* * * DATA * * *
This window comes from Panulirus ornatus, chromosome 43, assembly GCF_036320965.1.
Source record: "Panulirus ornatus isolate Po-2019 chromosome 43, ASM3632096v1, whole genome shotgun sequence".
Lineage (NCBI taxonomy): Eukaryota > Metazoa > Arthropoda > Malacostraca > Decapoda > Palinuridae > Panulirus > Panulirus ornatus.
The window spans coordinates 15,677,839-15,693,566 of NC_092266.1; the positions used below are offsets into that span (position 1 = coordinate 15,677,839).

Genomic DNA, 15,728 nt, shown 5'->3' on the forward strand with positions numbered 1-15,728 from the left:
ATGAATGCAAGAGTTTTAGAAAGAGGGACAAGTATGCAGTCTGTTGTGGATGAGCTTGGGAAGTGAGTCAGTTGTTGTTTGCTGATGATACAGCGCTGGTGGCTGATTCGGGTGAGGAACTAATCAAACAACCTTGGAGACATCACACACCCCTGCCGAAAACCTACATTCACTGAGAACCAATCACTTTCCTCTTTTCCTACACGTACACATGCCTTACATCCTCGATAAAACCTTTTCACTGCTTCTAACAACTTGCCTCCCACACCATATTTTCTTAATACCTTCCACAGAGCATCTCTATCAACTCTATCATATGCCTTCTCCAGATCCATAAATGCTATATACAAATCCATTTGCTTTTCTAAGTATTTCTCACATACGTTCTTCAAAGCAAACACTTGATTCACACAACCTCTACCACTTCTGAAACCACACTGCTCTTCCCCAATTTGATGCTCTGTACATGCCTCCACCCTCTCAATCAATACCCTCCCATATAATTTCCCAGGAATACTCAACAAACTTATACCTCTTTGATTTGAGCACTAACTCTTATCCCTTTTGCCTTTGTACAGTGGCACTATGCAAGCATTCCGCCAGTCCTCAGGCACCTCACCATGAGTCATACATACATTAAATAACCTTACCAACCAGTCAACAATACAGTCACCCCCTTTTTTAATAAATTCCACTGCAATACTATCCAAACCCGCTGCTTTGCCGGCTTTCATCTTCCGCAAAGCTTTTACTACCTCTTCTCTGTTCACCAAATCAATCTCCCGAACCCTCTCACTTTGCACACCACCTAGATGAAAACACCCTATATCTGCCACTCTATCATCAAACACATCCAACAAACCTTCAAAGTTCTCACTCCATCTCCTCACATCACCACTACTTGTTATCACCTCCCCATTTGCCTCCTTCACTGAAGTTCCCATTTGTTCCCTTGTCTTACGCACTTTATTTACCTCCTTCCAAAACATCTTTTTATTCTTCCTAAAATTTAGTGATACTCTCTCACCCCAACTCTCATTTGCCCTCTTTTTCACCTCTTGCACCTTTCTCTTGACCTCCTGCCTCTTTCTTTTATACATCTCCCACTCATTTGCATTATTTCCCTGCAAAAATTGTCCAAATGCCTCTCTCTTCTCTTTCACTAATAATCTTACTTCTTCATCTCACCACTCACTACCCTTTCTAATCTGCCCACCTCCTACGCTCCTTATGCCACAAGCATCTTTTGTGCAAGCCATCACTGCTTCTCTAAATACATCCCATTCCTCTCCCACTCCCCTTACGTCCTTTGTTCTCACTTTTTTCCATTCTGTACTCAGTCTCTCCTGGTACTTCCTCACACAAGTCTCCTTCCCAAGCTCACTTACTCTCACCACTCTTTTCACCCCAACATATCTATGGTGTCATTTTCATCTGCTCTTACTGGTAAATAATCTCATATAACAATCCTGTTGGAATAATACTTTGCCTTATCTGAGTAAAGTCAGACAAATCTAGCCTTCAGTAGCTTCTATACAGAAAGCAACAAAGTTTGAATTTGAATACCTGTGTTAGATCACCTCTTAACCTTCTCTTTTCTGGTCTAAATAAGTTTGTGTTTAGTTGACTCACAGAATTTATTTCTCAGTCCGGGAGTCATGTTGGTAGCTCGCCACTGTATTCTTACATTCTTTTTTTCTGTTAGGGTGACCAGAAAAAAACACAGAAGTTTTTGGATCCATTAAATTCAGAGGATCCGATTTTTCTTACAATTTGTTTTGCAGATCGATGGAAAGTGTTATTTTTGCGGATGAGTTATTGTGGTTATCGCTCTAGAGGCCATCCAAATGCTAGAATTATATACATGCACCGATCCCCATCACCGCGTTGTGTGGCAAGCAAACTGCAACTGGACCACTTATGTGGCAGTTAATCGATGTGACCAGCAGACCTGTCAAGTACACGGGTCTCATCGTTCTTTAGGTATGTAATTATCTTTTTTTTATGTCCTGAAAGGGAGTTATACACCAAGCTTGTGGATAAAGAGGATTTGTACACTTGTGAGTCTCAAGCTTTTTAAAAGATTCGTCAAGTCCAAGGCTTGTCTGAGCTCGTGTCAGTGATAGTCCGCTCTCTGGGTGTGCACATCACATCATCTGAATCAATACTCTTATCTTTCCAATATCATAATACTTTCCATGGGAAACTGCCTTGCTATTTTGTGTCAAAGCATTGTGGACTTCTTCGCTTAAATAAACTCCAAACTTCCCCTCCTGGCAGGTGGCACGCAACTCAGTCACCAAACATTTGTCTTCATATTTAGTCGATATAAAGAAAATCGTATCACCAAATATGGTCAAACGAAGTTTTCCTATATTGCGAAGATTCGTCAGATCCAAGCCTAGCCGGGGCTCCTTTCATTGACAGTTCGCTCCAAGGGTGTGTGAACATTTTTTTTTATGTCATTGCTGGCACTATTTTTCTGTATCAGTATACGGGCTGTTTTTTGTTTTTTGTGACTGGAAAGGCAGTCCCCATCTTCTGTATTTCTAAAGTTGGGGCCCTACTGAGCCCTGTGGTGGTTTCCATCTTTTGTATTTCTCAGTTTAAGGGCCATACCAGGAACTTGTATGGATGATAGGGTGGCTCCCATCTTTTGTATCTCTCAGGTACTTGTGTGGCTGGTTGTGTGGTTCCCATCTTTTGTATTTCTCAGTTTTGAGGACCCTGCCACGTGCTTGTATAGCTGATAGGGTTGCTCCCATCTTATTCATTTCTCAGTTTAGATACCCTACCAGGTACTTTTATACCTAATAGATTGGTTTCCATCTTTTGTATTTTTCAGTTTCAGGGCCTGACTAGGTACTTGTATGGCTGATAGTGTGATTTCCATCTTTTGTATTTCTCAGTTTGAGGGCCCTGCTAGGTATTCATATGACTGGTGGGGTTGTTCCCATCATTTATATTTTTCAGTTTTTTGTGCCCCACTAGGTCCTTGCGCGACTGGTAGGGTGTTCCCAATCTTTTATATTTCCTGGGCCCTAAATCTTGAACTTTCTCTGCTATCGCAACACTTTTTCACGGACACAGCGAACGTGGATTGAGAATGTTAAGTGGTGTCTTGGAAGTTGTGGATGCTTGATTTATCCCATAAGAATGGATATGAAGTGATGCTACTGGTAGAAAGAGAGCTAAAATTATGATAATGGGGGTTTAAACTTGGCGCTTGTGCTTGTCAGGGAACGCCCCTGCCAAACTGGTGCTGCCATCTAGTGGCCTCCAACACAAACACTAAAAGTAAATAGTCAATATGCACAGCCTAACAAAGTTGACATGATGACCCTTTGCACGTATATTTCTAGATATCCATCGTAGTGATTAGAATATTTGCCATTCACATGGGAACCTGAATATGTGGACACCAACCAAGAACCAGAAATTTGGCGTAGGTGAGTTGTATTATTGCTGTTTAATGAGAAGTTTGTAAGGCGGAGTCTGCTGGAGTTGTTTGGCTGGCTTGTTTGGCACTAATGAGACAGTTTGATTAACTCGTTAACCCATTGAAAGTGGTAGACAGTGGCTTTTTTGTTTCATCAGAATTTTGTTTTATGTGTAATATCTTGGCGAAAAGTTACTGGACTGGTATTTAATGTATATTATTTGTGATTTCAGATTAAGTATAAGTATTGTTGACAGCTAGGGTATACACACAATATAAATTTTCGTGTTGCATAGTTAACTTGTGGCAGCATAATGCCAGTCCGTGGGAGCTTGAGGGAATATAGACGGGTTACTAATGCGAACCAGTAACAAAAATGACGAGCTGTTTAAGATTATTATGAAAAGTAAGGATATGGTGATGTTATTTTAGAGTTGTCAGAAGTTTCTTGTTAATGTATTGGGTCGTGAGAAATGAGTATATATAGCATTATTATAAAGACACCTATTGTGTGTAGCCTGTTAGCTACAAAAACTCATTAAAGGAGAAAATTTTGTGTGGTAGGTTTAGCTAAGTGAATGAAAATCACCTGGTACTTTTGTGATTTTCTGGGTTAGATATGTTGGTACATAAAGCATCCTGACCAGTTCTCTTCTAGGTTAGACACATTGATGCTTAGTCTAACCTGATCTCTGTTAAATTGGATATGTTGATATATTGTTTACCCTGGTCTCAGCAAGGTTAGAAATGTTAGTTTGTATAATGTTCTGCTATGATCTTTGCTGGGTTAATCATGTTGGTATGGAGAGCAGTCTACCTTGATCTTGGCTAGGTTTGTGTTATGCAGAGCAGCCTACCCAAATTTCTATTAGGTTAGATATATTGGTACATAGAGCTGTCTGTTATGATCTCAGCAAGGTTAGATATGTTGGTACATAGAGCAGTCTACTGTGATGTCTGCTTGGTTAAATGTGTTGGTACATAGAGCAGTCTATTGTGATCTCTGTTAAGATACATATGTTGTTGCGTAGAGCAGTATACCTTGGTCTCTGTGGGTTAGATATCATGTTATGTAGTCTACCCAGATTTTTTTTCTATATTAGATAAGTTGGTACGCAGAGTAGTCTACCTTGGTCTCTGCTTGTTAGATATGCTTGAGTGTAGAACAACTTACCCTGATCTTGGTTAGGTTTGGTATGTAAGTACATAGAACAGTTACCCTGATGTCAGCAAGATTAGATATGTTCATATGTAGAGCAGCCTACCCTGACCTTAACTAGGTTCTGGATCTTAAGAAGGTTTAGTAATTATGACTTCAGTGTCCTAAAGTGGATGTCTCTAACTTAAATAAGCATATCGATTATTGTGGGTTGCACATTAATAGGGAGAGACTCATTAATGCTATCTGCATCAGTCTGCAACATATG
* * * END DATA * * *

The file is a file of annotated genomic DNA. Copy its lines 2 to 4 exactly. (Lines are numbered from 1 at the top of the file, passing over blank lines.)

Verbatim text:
Source record: "Panulirus ornatus isolate Po-2019 chromosome 43, ASM3632096v1, whole genome shotgun sequence".
Lineage (NCBI taxonomy): Eukaryota > Metazoa > Arthropoda > Malacostraca > Decapoda > Palinuridae > Panulirus > Panulirus ornatus.
The window spans coordinates 15,677,839-15,693,566 of NC_092266.1; the positions used below are offsets into that span (position 1 = coordinate 15,677,839).